Readers, you're not going to believe what happened to me today.
Let me set the stage: I'm coming home from running -- normally I swim on Fridays but the pool was closed on account of the July 4th holiday, so I decided to go running instead; in fact, since the weather was relatively cool, I did an extra-long run, and when I was coming east on 24th Street toward home, I saw, in a large pile of refuse outside a gallery building, what looked like -- honestly, I'm surprised I looked twice because it really was a yucky-looking pile -- a men's jumpsuit. On closer inspection, I realized it was a flight suit. So I grabbed it.
Now on closer examination, this garment could use some TLC, not to mention a good laundering. It's actually too large for me, but it does have all sorts of neat details I might consider adding to my own jumpsuit. It's covered with velcro and metal-zippered pockets and quite a bit of oil paint -- people pay mega-bucks for that oil-paint-splotch thing.
The long center front zipper looks like a replacement.
I can't tell if this is a bullet or a lipstick holder. Anybody know?
The backside seam is completely ripped, which is an easy repair. I guess somebody really needed to go -- or something.
Seriously, though, isn't this a cool find and spookily synchronistic? Either the universe is telling me I need to make that jumpsuit or else it's time to join the Air Force.
In today's sewing news, my jacket is coming along rather slowly. My navy cotton herringbone shows every little mark when I press it, even on a not-particularly-hot setting and using an organza press cloth. It's frustrating.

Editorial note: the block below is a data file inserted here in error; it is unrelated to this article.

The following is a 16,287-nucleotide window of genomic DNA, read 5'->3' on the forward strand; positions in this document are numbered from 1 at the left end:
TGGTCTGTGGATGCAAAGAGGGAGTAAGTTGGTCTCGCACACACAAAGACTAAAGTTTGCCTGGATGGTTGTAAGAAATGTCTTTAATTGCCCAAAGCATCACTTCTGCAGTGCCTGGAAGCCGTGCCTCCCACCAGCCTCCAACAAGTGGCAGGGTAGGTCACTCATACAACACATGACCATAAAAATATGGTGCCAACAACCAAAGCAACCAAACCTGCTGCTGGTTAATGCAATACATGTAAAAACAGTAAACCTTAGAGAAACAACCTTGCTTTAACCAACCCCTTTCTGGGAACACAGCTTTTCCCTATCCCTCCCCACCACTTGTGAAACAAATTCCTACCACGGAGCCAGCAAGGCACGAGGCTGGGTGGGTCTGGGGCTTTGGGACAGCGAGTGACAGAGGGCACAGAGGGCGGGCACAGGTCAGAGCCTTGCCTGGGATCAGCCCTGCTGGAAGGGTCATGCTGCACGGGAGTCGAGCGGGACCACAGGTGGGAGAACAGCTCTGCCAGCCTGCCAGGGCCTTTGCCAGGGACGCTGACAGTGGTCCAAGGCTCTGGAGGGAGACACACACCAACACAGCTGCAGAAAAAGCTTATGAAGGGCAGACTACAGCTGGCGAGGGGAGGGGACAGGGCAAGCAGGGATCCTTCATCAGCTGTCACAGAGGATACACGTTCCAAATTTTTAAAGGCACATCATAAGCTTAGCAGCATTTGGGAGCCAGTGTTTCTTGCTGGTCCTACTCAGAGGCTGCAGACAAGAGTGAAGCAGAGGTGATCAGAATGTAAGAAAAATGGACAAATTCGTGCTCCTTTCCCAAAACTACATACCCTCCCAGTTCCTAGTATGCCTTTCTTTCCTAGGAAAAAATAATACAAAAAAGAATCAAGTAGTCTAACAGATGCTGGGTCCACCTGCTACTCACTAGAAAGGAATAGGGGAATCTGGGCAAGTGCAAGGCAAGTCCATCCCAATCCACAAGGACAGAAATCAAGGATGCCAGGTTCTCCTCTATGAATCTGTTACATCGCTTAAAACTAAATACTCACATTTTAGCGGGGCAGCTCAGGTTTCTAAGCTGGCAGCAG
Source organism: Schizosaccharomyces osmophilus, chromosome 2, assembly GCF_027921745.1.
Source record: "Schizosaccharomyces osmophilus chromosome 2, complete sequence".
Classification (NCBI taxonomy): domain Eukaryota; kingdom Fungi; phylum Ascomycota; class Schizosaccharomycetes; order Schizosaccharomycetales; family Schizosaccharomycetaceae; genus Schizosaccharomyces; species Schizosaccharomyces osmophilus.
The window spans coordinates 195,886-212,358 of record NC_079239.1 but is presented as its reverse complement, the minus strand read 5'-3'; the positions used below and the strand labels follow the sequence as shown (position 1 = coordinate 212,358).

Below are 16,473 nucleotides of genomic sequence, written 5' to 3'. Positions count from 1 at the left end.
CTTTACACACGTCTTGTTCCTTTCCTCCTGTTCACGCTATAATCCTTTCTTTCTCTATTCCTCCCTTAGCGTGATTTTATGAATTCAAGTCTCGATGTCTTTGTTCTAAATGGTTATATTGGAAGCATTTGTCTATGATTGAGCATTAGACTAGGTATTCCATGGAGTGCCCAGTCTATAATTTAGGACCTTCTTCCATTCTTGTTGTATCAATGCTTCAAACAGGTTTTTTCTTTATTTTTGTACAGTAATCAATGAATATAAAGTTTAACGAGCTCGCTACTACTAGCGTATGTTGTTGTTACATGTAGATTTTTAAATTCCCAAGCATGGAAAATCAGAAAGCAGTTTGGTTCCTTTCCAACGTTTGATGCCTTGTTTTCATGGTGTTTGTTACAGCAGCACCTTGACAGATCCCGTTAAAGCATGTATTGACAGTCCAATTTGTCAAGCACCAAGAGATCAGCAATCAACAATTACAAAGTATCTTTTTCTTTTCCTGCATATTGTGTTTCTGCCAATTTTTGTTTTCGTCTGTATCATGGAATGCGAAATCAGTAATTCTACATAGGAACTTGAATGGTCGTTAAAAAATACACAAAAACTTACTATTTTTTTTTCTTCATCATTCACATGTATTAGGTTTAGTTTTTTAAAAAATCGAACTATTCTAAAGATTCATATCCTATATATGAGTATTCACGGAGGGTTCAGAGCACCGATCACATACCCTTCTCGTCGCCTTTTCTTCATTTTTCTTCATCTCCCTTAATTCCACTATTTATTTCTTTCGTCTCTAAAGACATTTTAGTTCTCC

I used my chalk wheel on one side, and you can actually see a mark on the other (pic below) -- that's not the chalk, that's the indentation from the pressure. I think this is a dark cotton poplin sort of thing thing. I've experienced it with denim too, but denim is more forgiving.
Naturally things like pocket seam allowances must be pressed minimally and carefully.
I've thought about using the vintage polka dot poly fabric I picked up at the flea market for the half lining. It doesn't take a crease very well though, so maybe not. I have bemberg in my stash which would be a less colorful but maybe a better choice. I did line a pocket with the polka dots though. When you iron it it smells like moth balls.
I've decided to keep the green striped piping -- I added a whole lot more today.
I'm a native New Yorker and sewing fanatic! I started sewing in 2009 and today make all my own clothes using vintage sewing machines and vintage patterns, in addition to sewing for private clients. Welcome to the warm and whimsical world of Male Pattern Boldness, where the conversation is sewing, style, fashion, fabric, and more!